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XIV.

debate in a

chairman.

performs in committee all the duties which devolve upon Chapter
the Speaker in the house. He calls upon members as they
rise to speak, puts the questions, maintains order, and gives Oder
the casting vote in case of an equality of voices.

committee,

see p. 385. Casting On the 28th June, 1848, in committee on the Roman voice of

. Catholic Relief Bill, the numbers in a division were equal,

and the chairman gave his casting voice. It was stated, in
debate, that no such case was recollected, and doubts were
expressed as to the regularity of the proceeding: but a
similar case had already arisen in committee on the High-
ways Bill, on the 25th June, 1834; it was clearly consistent Standing,

and select with the rules of the house, and has since been followed committees, without question. In giving his casting voice, the chairman castiman's is governed by the same principles as the Speaker (see p. 364). cote, see p.

394. Thus, on the 29th July, 1869, the numbers being equal in committee of supply, upon the reduction of a vote, the chairman declared himself with the noes, as the committee would have an opportunity of voting upon any other reduction of the proposed vote.

The ordinary function of a committee of the whole house Procedure functions of ..

on charges, mmittees is deliberation, and not inquiry. All matters concerning the see p. 558. of the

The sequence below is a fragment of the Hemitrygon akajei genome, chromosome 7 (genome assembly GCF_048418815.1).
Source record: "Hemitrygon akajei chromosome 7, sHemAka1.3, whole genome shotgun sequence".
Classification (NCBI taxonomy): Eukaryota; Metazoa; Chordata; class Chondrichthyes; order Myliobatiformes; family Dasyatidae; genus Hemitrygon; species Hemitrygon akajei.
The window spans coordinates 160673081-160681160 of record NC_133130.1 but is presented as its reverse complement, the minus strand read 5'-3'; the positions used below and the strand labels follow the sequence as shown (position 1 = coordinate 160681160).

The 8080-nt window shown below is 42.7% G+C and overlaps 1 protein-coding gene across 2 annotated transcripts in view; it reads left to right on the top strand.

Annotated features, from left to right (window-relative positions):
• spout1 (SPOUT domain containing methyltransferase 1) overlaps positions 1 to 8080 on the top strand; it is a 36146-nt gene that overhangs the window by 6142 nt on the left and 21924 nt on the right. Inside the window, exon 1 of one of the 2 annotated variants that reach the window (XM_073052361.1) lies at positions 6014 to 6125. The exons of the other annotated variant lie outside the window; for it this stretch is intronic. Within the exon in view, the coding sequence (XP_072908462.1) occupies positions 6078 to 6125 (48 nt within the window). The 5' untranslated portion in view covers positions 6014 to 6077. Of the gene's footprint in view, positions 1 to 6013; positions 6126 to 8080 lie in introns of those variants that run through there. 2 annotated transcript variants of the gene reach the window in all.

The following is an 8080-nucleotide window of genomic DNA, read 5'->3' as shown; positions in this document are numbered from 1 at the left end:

imposition of taxes, or the grant of public money, must be
considered in committee, as a preliminary to legislation;
and any other questions which, in the opinion of the house,
may be more fitly discussed in committee, are dealt with in
that manner. The provisions of public bills are usually Reference

of bills to considered in a committee of the whole house (see p. 477). štanding

otrat committees, In former times, important inquiries were entrusted to se committees of the whole house ; as, for example, in 1744, the cause of the miscarriage of the fileet before Toulon ; in 1782, the want of success of the naval forces during the American war; in 1809, the conduct of the Duke of York ;

i 89 C. J. 430; 3rd Aug. 1859, deferred, and resolutions referred 114 ib. 333; 21st May, 1860, 115 ib. to a committee of the whole house, 256; 7th Aug. 1876, 131 ib. 398. 1858, 149 ib. 2016. See also the

? 198 H. D. 3 s. 950; 124 C. J. Speaker's ruling, 17th July 1905, 371.

that resolutions dealing with the re3 National Education, motion, distribution of seats should be con6th March, 1856, 140 H. D. 3 s. sidered in a committee of the whole 2015; Government of India Bill house, 149 Parl. Deb. 4 s. 897.

General

whole house.

xiv.

in 1808

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Chapter in 1810, the failure of the Expedition to the Scheldt; and,

in 1808 and 1812, the operation of the orders in council ; 1

and witnesses were examined at the bar. Such a tribunal
Witnesses,
see p. 424. is, however, ill adapted to close and consecutive examina-

tions, while the time occupied by its inquiries is a serious
impediment to the general business of the session. In
1790, committees of the whole house on the African
slave-trade were assisted in their inquiries by select com-